Drone Mapping – Automated Data Capture & Analysis
We used Drone Mapping technology and Artificial Intelligence to map a 157-acre site in five minutes—144 times faster than normal surveying techniques.
Parking Studies. The name alone conjures images of days upon days spent in parking lots manually counting cars. They’re not always fun. They are, however, necessary to determine how people flow in and out of parking lots and are crucial to helping architects and engineers figure out critical access points and to determine phasing plans for construction.
Mancini was tasked to undertake a parking study for a national financial client at a massive corporate center that is due for renovations. The 157-acre site is home to a 2.2-million-square-foot facility, and it comes with, you guessed it, acres of parking lots to be analyzed. A major issue for parking lots of this magnitude is that there is constantly ongoing movement and it’s difficult to get precise information. The best way to get accurate counts in this instance is a bird’s-eye view, now possible with drones. So, armed with the latest drone technology, our FAA-certified drone pilot traveled to the site and got started.
Typically, it takes a team of up to three people a half a day (four hours) to accurately count a site this size. And that’s for a single time stamp. Once our pilot had a plan, and input coordinates to the drone-piloting software, the drone was placed on an auto-pilot circuit that could do a time stamp of the entire site in five minutes.
The Mancini drone went up twice an hour for two days straight, accurately creating individual time stamps. So now, instead of only four time stamps in two days’ worth of counting, we had 36! We were able to accurately see what spots were filled up at specific time intervals which provided key utilization statistics for planning. This data helped us understand and inform the plans for building renovation and phasing, including where future expansion could possibly happen using the space available.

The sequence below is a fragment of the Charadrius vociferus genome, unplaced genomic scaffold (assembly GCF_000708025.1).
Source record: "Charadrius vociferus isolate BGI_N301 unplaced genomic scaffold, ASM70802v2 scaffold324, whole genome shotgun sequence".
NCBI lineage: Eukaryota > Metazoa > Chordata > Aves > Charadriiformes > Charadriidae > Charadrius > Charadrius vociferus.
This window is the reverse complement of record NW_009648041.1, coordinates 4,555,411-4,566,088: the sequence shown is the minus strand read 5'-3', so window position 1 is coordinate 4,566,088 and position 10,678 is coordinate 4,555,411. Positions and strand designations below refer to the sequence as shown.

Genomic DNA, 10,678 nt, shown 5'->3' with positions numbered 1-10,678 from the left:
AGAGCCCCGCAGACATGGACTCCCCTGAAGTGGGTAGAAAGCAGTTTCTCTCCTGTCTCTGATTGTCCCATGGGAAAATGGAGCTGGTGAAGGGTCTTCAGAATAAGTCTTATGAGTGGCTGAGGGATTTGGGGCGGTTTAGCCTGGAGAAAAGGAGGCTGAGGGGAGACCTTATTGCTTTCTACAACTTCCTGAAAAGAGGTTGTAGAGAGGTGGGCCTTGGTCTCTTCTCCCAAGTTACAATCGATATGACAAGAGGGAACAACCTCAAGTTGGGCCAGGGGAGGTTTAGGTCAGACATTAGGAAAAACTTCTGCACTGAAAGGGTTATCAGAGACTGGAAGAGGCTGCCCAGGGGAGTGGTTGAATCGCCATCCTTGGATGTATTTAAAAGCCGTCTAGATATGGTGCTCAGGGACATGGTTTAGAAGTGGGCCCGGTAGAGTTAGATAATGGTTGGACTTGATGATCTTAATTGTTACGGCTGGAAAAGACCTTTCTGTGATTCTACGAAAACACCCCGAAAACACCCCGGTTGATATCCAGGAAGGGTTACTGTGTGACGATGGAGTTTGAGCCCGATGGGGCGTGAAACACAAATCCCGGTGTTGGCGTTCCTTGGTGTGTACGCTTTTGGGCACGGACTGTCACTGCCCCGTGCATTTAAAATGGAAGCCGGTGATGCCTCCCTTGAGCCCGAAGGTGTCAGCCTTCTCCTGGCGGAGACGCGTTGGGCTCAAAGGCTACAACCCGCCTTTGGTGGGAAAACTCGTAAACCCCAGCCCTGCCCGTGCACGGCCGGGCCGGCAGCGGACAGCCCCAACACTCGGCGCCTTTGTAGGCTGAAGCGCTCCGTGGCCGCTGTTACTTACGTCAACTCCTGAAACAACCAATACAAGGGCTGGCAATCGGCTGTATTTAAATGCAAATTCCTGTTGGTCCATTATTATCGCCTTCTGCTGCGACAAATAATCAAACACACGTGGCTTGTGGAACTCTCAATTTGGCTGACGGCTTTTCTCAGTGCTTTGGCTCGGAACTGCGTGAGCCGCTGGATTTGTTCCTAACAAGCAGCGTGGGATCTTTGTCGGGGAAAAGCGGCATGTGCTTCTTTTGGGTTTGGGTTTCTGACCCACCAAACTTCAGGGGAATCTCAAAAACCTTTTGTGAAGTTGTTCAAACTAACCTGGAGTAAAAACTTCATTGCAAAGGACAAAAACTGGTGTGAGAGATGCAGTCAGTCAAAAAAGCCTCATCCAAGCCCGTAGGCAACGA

Using drone technology our pilot was able to collect 36 time stamps in 180 minutes over two days. To get this amount of data it would have taken a three-person team 432 hours (or 25,920 minutes) over 18 days. That is a 14,400% increase in time utilization and a 16-day decrease in schedule. Simply put, the data we were able to collect with the drone would have been impossible by person. Viewing the heat map with hour-by-hour data helped streamline client decision-making by providing facts for the design team to analyze and produce solutions for.
Drone technology is helping Mancini with projects like campus-wide master planning, zoning analyses, interior mapping and even helping us get great images of our work. With drones, we can cover all aspects of a large planning project and can accurately obtain valuable data on traffic, parking, circulation, efficiencies, sustainability and other metrics.